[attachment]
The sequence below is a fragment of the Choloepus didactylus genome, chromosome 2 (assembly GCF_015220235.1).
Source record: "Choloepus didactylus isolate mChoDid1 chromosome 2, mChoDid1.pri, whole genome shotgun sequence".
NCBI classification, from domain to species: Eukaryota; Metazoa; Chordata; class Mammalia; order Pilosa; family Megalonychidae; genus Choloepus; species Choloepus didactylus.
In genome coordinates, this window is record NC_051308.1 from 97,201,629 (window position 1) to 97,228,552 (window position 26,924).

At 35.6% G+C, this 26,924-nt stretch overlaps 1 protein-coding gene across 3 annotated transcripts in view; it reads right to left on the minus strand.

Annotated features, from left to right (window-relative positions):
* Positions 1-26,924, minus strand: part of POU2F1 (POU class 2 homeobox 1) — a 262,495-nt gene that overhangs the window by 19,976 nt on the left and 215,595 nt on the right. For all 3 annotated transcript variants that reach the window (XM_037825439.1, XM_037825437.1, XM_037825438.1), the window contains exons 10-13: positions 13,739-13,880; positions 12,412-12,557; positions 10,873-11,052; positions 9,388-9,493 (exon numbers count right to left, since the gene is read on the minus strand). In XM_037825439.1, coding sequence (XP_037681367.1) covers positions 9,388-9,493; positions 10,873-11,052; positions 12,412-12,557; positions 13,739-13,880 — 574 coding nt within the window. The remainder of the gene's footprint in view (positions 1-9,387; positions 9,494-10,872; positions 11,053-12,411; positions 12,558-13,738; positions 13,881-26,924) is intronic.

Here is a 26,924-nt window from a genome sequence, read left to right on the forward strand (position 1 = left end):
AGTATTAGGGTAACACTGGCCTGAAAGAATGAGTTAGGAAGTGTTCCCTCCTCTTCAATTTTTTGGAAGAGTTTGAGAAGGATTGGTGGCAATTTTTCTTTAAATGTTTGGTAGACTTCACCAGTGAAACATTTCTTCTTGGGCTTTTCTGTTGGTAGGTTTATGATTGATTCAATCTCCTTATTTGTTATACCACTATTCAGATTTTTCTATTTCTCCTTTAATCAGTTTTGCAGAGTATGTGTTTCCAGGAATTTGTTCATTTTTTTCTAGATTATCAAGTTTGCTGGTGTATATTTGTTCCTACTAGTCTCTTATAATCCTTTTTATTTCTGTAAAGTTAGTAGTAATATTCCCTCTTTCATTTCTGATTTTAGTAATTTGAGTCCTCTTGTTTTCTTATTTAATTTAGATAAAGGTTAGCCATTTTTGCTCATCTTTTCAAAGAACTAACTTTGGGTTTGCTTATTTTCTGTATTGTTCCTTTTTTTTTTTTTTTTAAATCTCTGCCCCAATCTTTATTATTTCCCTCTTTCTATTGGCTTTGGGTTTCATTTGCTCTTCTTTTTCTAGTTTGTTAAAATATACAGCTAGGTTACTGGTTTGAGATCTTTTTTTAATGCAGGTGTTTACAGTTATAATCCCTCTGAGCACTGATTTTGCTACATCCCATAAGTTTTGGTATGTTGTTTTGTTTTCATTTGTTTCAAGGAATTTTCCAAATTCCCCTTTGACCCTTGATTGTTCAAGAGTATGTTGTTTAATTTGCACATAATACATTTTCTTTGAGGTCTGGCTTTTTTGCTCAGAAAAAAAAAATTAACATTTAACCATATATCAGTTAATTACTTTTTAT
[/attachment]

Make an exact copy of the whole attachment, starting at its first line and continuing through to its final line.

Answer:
The sequence below is a fragment of the Choloepus didactylus genome, chromosome 2 (assembly GCF_015220235.1).
Source record: "Choloepus didactylus isolate mChoDid1 chromosome 2, mChoDid1.pri, whole genome shotgun sequence".
NCBI classification, from domain to species: Eukaryota; Metazoa; Chordata; class Mammalia; order Pilosa; family Megalonychidae; genus Choloepus; species Choloepus didactylus.
In genome coordinates, this window is record NC_051308.1 from 97,201,629 (window position 1) to 97,228,552 (window position 26,924).

At 35.6% G+C, this 26,924-nt stretch overlaps 1 protein-coding gene across 3 annotated transcripts in view; it reads right to left on the minus strand.

Annotated features, from left to right (window-relative positions):
* Positions 1-26,924, minus strand: part of POU2F1 (POU class 2 homeobox 1) — a 262,495-nt gene that overhangs the window by 19,976 nt on the left and 215,595 nt on the right. For all 3 annotated transcript variants that reach the window (XM_037825439.1, XM_037825437.1, XM_037825438.1), the window contains exons 10-13: positions 13,739-13,880; positions 12,412-12,557; positions 10,873-11,052; positions 9,388-9,493 (exon numbers count right to left, since the gene is read on the minus strand). In XM_037825439.1, coding sequence (XP_037681367.1) covers positions 9,388-9,493; positions 10,873-11,052; positions 12,412-12,557; positions 13,739-13,880 — 574 coding nt within the window. The remainder of the gene's footprint in view (positions 1-9,387; positions 9,494-10,872; positions 11,053-12,411; positions 12,558-13,738; positions 13,881-26,924) is intronic.

Here is a 26,924-nt window from a genome sequence, read left to right on the forward strand (position 1 = left end):
AGTATTAGGGTAACACTGGCCTGAAAGAATGAGTTAGGAAGTGTTCCCTCCTCTTCAATTTTTTGGAAGAGTTTGAGAAGGATTGGTGGCAATTTTTCTTTAAATGTTTGGTAGACTTCACCAGTGAAACATTTCTTCTTGGGCTTTTCTGTTGGTAGGTTTATGATTGATTCAATCTCCTTATTTGTTATACCACTATTCAGATTTTTCTATTTCTCCTTTAATCAGTTTTGCAGAGTATGTGTTTCCAGGAATTTGTTCATTTTTTTCTAGATTATCAAGTTTGCTGGTGTATATTTGTTCCTACTAGTCTCTTATAATCCTTTTTATTTCTGTAAAGTTAGTAGTAATATTCCCTCTTTCATTTCTGATTTTAGTAATTTGAGTCCTCTTGTTTTCTTATTTAATTTAGATAAAGGTTAGCCATTTTTGCTCATCTTTTCAAAGAACTAACTTTGGGTTTGCTTATTTTCTGTATTGTTCCTTTTTTTTTTTTTTTTAAATCTCTGCCCCAATCTTTATTATTTCCCTCTTTCTATTGGCTTTGGGTTTCATTTGCTCTTCTTTTTCTAGTTTGTTAAAATATACAGCTAGGTTACTGGTTTGAGATCTTTTTTTAATGCAGGTGTTTACAGTTATAATCCCTCTGAGCACTGATTTTGCTACATCCCATAAGTTTTGGTATGTTGTTTTGTTTTCATTTGTTTCAAGGAATTTTCCAAATTCCCCTTTGACCCTTGATTGTTCAAGAGTATGTTGTTTAATTTGCACATAATACATTTTCTTTGAGGTCTGGCTTTTTTGCTCAGAAAAAAAAAATTAACATTTAACCATATATCAGTTAATTACTTTTTAT